By Forrest Fleischman
In this essay I will draw on the work I have done as one of Elinor Ostrom's graduate students to illustrate some of the areas in which Ostrom's work can support the practice of grassroots economic organizing. In so doing, I hope to challenge some notions that seem to be widely held among people interested in solidarity economics, and also to point to areas where grassroots economic organizers can contribute to the improvement of theories of collective action and local governance that Ostrom pioneered.
Introduction: The Dangers of Ideological Interpretations
One of the curious aspects of having your doctoral advisor win a Nobel Prize is seeing the many ways that formerly little-known academic research can be reinterpreted to support ideological and political agendas. In the wake of the Nobel Prize announcement Elinor Ostrom's work received favorable press from libertarians (who were happy to hear that people could solve their problems without solutions imposed from the above by "The Government") as well as from socialists (who were happy to have their skepticism of "The Market" confirmed). Favorable attention from grassroots economics organizers, practitioners of solidarity economics whose economic and political philosophies tend to share both the libertarian skepticism of "The Government" and the socialist skepticism of "The Market," is not surprising. However, like the attention from libertarians and socialists, their attention also has an unfortunate tendency to obscure aspects of the research which might unsettle preconceived ideologies.
Ostrom's greatest contribution to scholarship on collective action is to show that, contrary to the dour predictions of early neoclassical economics, people can cooperate to solve their problems. While this point may seem obvious to anyone who has participated in a family or a well-run cooperative enterprise, Ostrom's careful cataloguing of examples from different political and cultural systems shows that cooperation is not confined to small, homogenous groups, but exists as a universal human potential, one that can thrive for centuries among large groups of people who face strong incentives to cheat. Ostrom's studies of irrigation systems in Nepal show that under certain circumstances, community-based cooperation can outperform systems of organization based on greater technical knowledge and funding. This may mislead advocates into believing that Ostrom favors universal decentralized community governance, but much of Ostrom's recent work emphasizes caution on the application of panaceas to social problems.
Contributors from the Ostrom Workshop collaborated in creating supplementary information to assist readers with some of the technical language, basic tools, and key concepts they work with. They include the following three sections:
Just as many libertarians and socialists put excessive faith in markets and governments, solidarity economists are at risk of putting too much faith in communities and locally-based democratic governance mechanisms to solve social problems. In other words, Ostrom's work shows that locally based autonomous organizations have more potential than has been recognized by other social scientists, but that they are not a cure-all, and probably work best in tandem with other kinds of higher-level institutions. In the 1970s, Ostrom conducted a series of studies on the organization of police services in American cities, and found that small, locally controlled police departments were more effective at policing, at much lower cost, then large centralized departments. However, these locally controlled departments also relied on higher-level organizations to provide services such as dispatch and crime labs, which were not cost effective for small departments to maintain. Ostrom's husband, Vincent, has referred to this as the need for "Polycentricity," as opposed to simple centralization or decentralization of political and economic power.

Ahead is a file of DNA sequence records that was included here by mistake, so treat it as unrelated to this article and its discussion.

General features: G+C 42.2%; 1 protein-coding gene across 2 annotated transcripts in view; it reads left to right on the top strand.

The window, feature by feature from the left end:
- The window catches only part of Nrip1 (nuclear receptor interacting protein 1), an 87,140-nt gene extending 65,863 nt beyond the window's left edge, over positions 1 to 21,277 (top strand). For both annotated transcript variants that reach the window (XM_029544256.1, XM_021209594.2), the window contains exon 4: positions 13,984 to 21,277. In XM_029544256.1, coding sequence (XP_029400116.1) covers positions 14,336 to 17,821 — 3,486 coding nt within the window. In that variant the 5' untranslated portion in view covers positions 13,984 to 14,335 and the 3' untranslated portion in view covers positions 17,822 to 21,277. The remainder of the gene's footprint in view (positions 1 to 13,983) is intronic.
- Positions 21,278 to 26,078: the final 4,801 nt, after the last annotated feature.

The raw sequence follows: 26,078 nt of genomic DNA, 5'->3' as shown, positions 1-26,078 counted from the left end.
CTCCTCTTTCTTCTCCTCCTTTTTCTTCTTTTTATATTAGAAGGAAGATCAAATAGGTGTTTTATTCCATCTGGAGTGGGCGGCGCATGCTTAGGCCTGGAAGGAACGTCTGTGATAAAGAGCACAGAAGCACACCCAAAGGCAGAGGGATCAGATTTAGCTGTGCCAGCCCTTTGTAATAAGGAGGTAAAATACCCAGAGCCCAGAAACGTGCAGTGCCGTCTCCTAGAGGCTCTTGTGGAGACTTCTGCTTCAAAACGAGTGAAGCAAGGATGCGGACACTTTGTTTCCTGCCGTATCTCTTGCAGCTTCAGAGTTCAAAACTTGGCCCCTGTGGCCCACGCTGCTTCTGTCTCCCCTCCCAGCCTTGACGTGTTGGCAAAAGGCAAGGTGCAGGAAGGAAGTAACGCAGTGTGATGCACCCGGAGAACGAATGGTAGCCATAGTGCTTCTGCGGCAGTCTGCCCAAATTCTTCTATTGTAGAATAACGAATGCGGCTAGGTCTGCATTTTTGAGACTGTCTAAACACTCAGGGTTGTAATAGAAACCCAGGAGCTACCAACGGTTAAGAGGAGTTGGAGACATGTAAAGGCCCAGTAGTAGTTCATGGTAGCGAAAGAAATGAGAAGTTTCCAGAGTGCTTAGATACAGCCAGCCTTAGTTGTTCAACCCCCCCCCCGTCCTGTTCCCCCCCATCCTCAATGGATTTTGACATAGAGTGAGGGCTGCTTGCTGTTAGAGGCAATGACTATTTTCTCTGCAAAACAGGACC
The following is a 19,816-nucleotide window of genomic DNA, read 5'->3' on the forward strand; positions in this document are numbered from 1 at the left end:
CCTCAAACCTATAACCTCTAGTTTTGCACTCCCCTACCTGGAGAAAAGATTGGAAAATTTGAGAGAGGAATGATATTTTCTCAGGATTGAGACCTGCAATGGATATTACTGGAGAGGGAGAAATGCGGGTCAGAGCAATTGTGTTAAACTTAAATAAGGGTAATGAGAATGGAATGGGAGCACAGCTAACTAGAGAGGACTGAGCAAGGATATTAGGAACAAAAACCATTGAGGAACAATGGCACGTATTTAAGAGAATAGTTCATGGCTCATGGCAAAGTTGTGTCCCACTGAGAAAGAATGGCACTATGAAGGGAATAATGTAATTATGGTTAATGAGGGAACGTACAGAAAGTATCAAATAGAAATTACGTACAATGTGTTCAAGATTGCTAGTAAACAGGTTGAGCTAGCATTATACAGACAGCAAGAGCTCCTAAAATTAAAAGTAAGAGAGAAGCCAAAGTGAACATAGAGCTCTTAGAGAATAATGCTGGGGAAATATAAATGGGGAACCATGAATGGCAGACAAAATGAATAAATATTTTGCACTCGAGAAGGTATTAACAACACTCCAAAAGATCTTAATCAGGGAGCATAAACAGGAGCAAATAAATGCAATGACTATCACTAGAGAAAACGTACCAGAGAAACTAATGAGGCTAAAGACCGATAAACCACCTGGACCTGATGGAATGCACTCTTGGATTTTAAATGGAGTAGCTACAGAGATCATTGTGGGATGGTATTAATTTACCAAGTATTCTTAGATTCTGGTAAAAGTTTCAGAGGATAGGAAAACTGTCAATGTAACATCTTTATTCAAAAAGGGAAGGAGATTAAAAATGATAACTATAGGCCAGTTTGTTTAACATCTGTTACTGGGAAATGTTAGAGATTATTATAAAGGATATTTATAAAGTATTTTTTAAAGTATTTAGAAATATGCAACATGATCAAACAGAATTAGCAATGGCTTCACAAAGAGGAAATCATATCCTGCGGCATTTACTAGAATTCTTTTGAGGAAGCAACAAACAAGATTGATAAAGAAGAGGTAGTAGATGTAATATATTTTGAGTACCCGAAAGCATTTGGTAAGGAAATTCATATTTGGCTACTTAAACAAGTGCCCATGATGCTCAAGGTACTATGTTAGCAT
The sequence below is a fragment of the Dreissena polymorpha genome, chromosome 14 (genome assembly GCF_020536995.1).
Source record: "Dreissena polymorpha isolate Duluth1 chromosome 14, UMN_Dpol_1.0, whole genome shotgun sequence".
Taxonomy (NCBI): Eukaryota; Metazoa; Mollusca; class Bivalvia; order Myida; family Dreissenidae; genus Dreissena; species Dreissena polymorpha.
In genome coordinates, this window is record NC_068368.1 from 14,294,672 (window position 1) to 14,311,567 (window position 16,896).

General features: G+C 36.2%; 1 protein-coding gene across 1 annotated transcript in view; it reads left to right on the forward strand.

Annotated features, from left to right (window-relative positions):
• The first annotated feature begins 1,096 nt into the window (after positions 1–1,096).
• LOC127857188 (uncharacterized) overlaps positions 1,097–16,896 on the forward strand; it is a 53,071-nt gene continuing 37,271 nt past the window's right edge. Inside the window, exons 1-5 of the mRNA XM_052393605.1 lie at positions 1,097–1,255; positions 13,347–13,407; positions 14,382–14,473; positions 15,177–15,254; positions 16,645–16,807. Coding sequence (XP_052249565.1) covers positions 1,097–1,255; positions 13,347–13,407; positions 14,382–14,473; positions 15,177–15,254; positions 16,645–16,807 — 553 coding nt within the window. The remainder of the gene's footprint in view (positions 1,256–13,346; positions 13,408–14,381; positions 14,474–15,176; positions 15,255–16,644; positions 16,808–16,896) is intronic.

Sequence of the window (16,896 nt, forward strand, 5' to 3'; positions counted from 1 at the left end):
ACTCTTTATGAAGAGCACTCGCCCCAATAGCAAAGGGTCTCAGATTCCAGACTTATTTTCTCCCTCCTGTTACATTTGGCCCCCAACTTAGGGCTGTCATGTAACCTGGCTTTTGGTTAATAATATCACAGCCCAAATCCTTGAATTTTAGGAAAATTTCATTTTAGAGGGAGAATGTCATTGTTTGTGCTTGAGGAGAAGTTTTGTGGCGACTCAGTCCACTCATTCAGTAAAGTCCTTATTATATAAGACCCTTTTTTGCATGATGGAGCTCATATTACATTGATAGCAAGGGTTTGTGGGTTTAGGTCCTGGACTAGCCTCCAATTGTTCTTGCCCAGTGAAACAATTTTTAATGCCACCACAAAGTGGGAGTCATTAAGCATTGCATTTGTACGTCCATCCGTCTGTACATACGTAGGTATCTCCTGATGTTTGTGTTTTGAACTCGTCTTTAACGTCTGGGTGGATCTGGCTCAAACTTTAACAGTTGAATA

The Potential of Local Collective Action
Let me give an example of the kind of potential that Ostrom's work highlights. A few months ago, in the polluted industrial city of Chandrapur, near the geographic centre of India, I met Mohan Hiralal Hirabai, an anthropologist and Gandhian social activist. Gandhi argued that India should rebuild itself as a group of semi-autonomous village republics, operating on the basis of consensus - an ideal which many of us who consider ourselves grassroots economic organizers, solidarity economists, or libertarian municipalists share. As a young man, Mohan was bothered by the fact that although Gandhi had advocated for consensus based decision making in these village republics, he had never practiced it. He began to wonder if consensus was in fact a practical method for decision-making. In search of answers, he and his wife set out on a research expedition into the tropical deciduous teak forests surrounding Chandrapur. He wanted to see if any of the remote tribal villages practiced consensus. If these villages were capable of consensus-based decision-making, Mohan thought, it would show that Gandhi's ideas had real potential.
A village on the edge of the forest, Central India
[All photos courtesy of the author]
In the small village of Mendla, Mohan found what he was looking for. Although they were illiterate villagers with no knowledge of Gandhian philosophy, the men of Mendla had independently begun operating on a consensus basis in their informal village council. Mohan began visiting the village regularly, teaching those villagers who were interested about Gandhi's teachings of self-reliance and social equality. As they learned more, the villagers began to make improvements in their practices. They decided that they wanted to include women in the decision-making process, but when approached, the women replied that they did not want to attend village meetings, since the men drank heavily during the meetings. After serious discussions, the village made a consensus decision not only to include women in village meetings, but also to ban alcohol in the village.